Rabbi Fred Guttman and Rev. William Barber at Mishkan Israel in Selma With reporting by Verna Gates and Deborah Layman Fifty years ago, ...
With reporting by Verna Gates and Deborah Layman
Fifty years ago, Selma’s Jewish community was less than thrilled about so many Jewish outsiders coming to town from across the country and demonstrating with the black community for civil rights, urging the activists to leave as quickly as possible.
Unlike then, on March 8, the few remaining Jews of Selma opened their synagogue, Mishkan Israel, to a delegation of Jews from across the country — and from across Alabama, again unlike 50 years ago — to a commemoration of Bloody Sunday.
The event was organized by Rabbi Fred Guttman of Temple Emanuel in Greensboro, N.C. Almost 100 of his congregants made the trip, most taking an all-night bus ride to meet with those who flew to the Birmingham airport, where they met up with many more participants, including many from Birmingham’s Jewish community.
About 15 from Montgomery’s Jewish community also made the much shorter trip along U.S. 80 for the event.
Guttman felt a “silent moment of revelation” during his bridge crossing at the 49th anniversary last year, and felt moved to organize a celebration for such an important day in Jewish history.
“Selma is a holy place. That bridge is responsible for the Voting Rights Act, which is imperiled right now,” said Guttman.
Many speakers described what Susannah Heschel called “the new Jim Crow” and the need to keep fighting for civil rights and against a resurgence of racism.
Heschel is the daughter of Rabbi Abraham Joshua Heschel, who marched with Rev. Martin Luther King Jr. in Selma in 1965.
Rabbi Randall Konigsburg of Birmingham’s Temple Beth-El introduced Susannah Heschel, noting that in 1958 there was an attempted Klan bombing at Beth-El. “Only the rain on a Saturday night kept our building intact,” he said.
Konigsburg said that during Rabbi Heschel’s long tenure at the Jewish Theological Seminary, he taught generations of rabbis about the importance of having social action as part of their rabbinate. “Being a rabbi is much more than books and sermons, it’s a calling, a call to justice, to equality and a call to cross all those bridges that separated people from their rights,” Konigsburg said.
“We, as Jews, have to care about other human beings. It is a Jewish responsibility. It is time to follow my father’s example and live a life of moral grandeur,” said Heschel, the Eli Black Professor of Jewish Studies at Dartmouth College.
The central teaching of Judaism is “compassion for all people,” she said.
While her father’s visit to Selma is legendary today, “Many Jews opposed us in those days, and my father was not honored when he returned from Selma, he was treated with shame or with indifference.”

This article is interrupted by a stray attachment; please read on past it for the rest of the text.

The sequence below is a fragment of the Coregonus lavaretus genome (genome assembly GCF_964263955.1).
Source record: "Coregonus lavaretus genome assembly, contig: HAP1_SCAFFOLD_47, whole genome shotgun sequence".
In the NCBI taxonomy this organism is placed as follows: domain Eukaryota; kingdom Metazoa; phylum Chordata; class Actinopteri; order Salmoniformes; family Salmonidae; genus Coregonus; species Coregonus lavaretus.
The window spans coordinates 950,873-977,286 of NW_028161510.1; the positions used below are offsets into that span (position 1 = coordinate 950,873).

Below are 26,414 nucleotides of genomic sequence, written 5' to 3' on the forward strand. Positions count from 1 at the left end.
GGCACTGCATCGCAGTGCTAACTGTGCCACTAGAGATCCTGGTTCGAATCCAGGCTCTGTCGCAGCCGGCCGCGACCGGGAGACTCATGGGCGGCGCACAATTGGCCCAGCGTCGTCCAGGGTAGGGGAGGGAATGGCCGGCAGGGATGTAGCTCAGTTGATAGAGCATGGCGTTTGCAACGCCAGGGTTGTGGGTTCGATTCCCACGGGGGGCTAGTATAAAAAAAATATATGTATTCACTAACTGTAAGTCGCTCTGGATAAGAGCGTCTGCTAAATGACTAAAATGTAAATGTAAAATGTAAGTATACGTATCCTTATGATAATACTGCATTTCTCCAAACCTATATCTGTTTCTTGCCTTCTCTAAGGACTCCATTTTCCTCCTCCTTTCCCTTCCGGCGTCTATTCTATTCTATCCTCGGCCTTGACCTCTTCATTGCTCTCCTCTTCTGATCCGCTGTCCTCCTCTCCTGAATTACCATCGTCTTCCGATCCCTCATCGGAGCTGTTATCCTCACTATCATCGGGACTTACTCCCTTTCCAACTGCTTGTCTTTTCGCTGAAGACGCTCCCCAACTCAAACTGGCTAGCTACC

Many criticized him for championing causes outside the Jewish community, but caring for only Jewish causes “is not our Judaism,” she said, and the Jewish community should not be “seduced by Jewish self-centeredness.”
Her father was attracted to King because Rabbi Heschel came from Nazi Germany where the Jewish Bible was ripped out of the Christian Bible and the notion of Jesus as a Jew was rejected.
In America, he found King, who made the Exodus narrative central to the civil rights movement, and routinely quoted the Hebrew Prophets.
She said the Jewish community needs to thank the civil rights movement “for what it has given to us as Jews… it brought the prophets back to life.”
Heschel called Selma “a moment in Jewish history, a reminder that being Jewish doesn’t mean being right-wing Republican… and Prime Minister Netanyahu does not speak for all Jews.”
Two other Jewish figures from that era received a great deal of attention — Andrew Goodman and Michael Schwerner, who were killed with James Chaney in Neshoba County, Mississippi while working to register black voters in 1964.
They were two of the 600 Jewish kids who journeyed South for Freedom Summer ‘64, most of them carrying with them memories of loved ones who perished in the Holocaust.
“They felt that injustice against anyone was an injustice to everyone, “ Guttman said.
David Goodman, younger brother of Andrew Goodman, said it was the first and last interracial lynching in American history, and it took the martyrdom of two white Jewish boys to get the attention of America.
“Because black lives didn’t matter,” said David Goodman, a word play on the call “Black Lives Matter” currently repeated by protestors and marchers. Had it been only Chaney, it likely would not have been national news.